PMCID: PMC2880488  PMID: 20526415
Diabetes; Resilience; Coping; HbA1c
7.  The role of resilience on psychological adjustment and physical health in patients with diabetes 
British journal of health psychology  2007;13(Pt 2):311-325.
Objective
This study used a longitudinal design to investigate the buffering role of resilience on worsening HbA1c and self-care behaviours in the face of rising diabetes-related distress.
Method
A total of 111 patients with diabetes completed surveys and had their glycosylated hemoglobin (HbA1c) assessed at baseline and 1-year follow-up. Resilience was defined by a factor score of self-esteem, self-efficacy, self-mastery, and optimism. Diabetes-related distress and self-care behaviours were also assessed.
Results
Baseline resilience, diabetes-related distress, and their interaction predicted physical health (HbA1c) at 1-year. Patients with low, moderate, and high resilience were identified. Those with low or moderate resilience levels showed a strong association between rising distress and worsening HbA1c across time (r=.57, .56, respectively). However, those with high resilience scores did not show the same associations (r=.08). Low resilience was also associated with fewer self-care behaviours when faced with increasing distress (r= −.55). These correlation coefficients remained significant after controlling for starting points.
Conclusion
In patients with diabetes, resilience resources predicted future HbA1c and buffered worsening HbA1c and self-care behaviours in the face of rising distress levels.
doi:10.1348/135910707X186994
PMCID: PMC2899486  PMID: 17535497
8.  Identification of Notch-1 expression in the limbal basal epithelium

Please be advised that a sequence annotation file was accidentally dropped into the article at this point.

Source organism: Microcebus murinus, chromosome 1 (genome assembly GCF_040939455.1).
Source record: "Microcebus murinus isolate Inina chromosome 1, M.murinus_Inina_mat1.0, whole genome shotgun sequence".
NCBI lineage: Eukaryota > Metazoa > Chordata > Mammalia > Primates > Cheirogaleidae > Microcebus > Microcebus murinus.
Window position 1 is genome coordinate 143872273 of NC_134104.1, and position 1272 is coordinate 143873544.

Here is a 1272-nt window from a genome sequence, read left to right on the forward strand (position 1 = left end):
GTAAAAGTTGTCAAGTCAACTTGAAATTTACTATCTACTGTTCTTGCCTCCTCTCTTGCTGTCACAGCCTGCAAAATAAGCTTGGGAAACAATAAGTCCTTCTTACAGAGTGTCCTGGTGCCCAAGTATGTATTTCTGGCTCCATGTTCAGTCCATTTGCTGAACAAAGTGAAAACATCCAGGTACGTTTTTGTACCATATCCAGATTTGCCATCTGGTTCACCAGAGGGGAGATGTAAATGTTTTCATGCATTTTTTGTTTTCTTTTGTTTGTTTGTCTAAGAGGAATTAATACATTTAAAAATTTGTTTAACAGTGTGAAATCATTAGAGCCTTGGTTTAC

Molecular Vision  2007;13:337-344.
Purpose
To determine whether Notch-1, a ligand-activated transmembrane receptor known to maintain cells in an undifferentiated state, primarily progenitor cells in other systems, could be used as a stem cell marker in human limbal epithelium.
Methods
Human corneoscleral tissues obtained from the Doheny Eye & Tissue Transplant Bank were prepared for cross section and whole mount analysis. Tissue for whole mount was incubated in dispase; the epithelial sheet was removed and fixed in 4% paraformaldehyde. Sections and whole mount were stained with antibodies against Notch-1, Notch-2, β-1 integrin, α-6, and the G2 subtype member of the ATP binding cassette transporter (ABCG2). Specificity of the Notch-1 antibody was determined by western blot analysis with Cos-7 cells transfected with Notch-1. Explant culture was performed and only primary cultures were used in this experiment.
Results
Notch-1 was found to be expressed in the limbal basal region where stem cells reside. Notch-1 antigenicity was more pronounced in cell clusters, mainly in the palisades of Vogt. The central cornea was almost devoid of Notch-1. The intensity of Notch-1 staining in cultured cells from the limbal explants was high in only a few cells. The Notch-1 signal was diminished in dividing cells. Expression in cultured cells was more cytoplasmic; few cells showed additional nuclear staining. The Notch-1-stained whole mount showed only a few cells in the limbal region. A 300 kDa and a 110 kDa band confirmed the specificity of the antibody in Cos-7 cells transfected with Notch-1. Double staining for ABCG2 and Notch-1 showed some ABCG2-positive cells co-expressing Notch-1 in the limbal basal epithelium, indicating that Notch-1-expressing cells might be a unique subpopulation of cells with stem cell properties.
Conclusions
Immunofluorescence data shows that Notch-1 could be a possible marker for the stem cells in the limbal basal epithelium. Further studies and characterization of the Notch pathway in corneal development will provide valuable clues for the identification of stem cells.
PMCID: PMC2633467  PMID: 17392684

Results 1-8 (8)